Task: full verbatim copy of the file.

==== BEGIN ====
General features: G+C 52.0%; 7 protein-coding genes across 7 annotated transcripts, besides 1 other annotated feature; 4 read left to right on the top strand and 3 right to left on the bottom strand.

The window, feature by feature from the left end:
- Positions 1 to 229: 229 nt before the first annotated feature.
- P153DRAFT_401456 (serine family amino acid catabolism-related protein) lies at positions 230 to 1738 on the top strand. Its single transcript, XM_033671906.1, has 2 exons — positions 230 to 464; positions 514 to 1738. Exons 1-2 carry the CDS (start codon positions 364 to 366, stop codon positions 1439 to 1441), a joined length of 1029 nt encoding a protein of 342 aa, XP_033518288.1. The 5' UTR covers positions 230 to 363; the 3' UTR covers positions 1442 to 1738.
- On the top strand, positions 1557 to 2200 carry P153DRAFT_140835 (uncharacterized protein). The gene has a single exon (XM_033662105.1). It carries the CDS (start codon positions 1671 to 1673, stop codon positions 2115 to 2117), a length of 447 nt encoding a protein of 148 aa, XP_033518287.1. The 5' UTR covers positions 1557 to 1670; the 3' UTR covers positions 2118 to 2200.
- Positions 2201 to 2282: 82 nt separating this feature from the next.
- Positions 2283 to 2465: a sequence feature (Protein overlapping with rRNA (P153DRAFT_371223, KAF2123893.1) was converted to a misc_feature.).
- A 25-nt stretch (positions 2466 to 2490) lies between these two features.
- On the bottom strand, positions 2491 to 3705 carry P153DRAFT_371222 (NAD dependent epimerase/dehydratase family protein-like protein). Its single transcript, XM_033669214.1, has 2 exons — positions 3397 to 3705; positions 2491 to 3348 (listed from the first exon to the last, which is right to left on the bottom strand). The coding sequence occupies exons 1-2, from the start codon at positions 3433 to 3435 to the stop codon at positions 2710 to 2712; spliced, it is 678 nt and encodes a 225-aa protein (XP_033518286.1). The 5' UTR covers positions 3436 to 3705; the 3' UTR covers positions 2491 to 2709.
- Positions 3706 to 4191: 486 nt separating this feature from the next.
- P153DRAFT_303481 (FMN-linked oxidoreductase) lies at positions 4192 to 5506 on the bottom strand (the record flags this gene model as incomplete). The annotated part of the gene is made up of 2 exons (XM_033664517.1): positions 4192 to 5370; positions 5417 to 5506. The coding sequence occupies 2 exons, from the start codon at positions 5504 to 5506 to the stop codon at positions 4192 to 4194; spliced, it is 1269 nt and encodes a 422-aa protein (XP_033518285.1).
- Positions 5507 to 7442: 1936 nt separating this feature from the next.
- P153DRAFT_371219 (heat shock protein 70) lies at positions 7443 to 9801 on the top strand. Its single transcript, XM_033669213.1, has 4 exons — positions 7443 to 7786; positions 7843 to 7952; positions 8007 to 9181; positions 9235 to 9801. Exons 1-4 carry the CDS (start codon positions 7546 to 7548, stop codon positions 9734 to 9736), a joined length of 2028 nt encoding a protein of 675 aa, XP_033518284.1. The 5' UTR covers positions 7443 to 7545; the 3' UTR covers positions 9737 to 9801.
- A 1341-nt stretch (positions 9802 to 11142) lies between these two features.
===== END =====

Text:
General features: G+C 52.0%; 7 protein-coding genes across 7 annotated transcripts, besides 1 other annotated feature; 4 read left to right on the top strand and 3 right to left on the bottom strand.

The window, feature by feature from the left end:
- Positions 1 to 229: 229 nt before the first annotated feature.
- P153DRAFT_401456 (serine family amino acid catabolism-related protein) lies at positions 230 to 1738 on the top strand. Its single transcript, XM_033671906.1, has 2 exons — positions 230 to 464; positions 514 to 1738. Exons 1-2 carry the CDS (start codon positions 364 to 366, stop codon positions 1439 to 1441), a joined length of 1029 nt encoding a protein of 342 aa, XP_033518288.1. The 5' UTR covers positions 230 to 363; the 3' UTR covers positions 1442 to 1738.
- On the top strand, positions 1557 to 2200 carry P153DRAFT_140835 (uncharacterized protein). The gene has a single exon (XM_033662105.1). It carries the CDS (start codon positions 1671 to 1673, stop codon positions 2115 to 2117), a length of 447 nt encoding a protein of 148 aa, XP_033518287.1. The 5' UTR covers positions 1557 to 1670; the 3' UTR covers positions 2118 to 2200.
- Positions 2201 to 2282: 82 nt separating this feature from the next.
- Positions 2283 to 2465: a sequence feature (Protein overlapping with rRNA (P153DRAFT_371223, KAF2123893.1) was converted to a misc_feature.).
- A 25-nt stretch (positions 2466 to 2490) lies between these two features.
- On the bottom strand, positions 2491 to 3705 carry P153DRAFT_371222 (NAD dependent epimerase/dehydratase family protein-like protein). Its single transcript, XM_033669214.1, has 2 exons — positions 3397 to 3705; positions 2491 to 3348 (listed from the first exon to the last, which is right to left on the bottom strand). The coding sequence occupies exons 1-2, from the start codon at positions 3433 to 3435 to the stop codon at positions 2710 to 2712; spliced, it is 678 nt and encodes a 225-aa protein (XP_033518286.1). The 5' UTR covers positions 3436 to 3705; the 3' UTR covers positions 2491 to 2709.
- Positions 3706 to 4191: 486 nt separating this feature from the next.
- P153DRAFT_303481 (FMN-linked oxidoreductase) lies at positions 4192 to 5506 on the bottom strand (the record flags this gene model as incomplete). The annotated part of the gene is made up of 2 exons (XM_033664517.1): positions 4192 to 5370; positions 5417 to 5506. The coding sequence occupies 2 exons, from the start codon at positions 5504 to 5506 to the stop codon at positions 4192 to 4194; spliced, it is 1269 nt and encodes a 422-aa protein (XP_033518285.1).
- Positions 5507 to 7442: 1936 nt separating this feature from the next.
- P153DRAFT_371219 (heat shock protein 70) lies at positions 7443 to 9801 on the top strand. Its single transcript, XM_033669213.1, has 4 exons — positions 7443 to 7786; positions 7843 to 7952; positions 8007 to 9181; positions 9235 to 9801. Exons 1-4 carry the CDS (start codon positions 7546 to 7548, stop codon positions 9734 to 9736), a joined length of 2028 nt encoding a protein of 675 aa, XP_033518284.1. The 5' UTR covers positions 7443 to 7545; the 3' UTR covers positions 9737 to 9801.
- A 1341-nt stretch (positions 9802 to 11142) lies between these two features.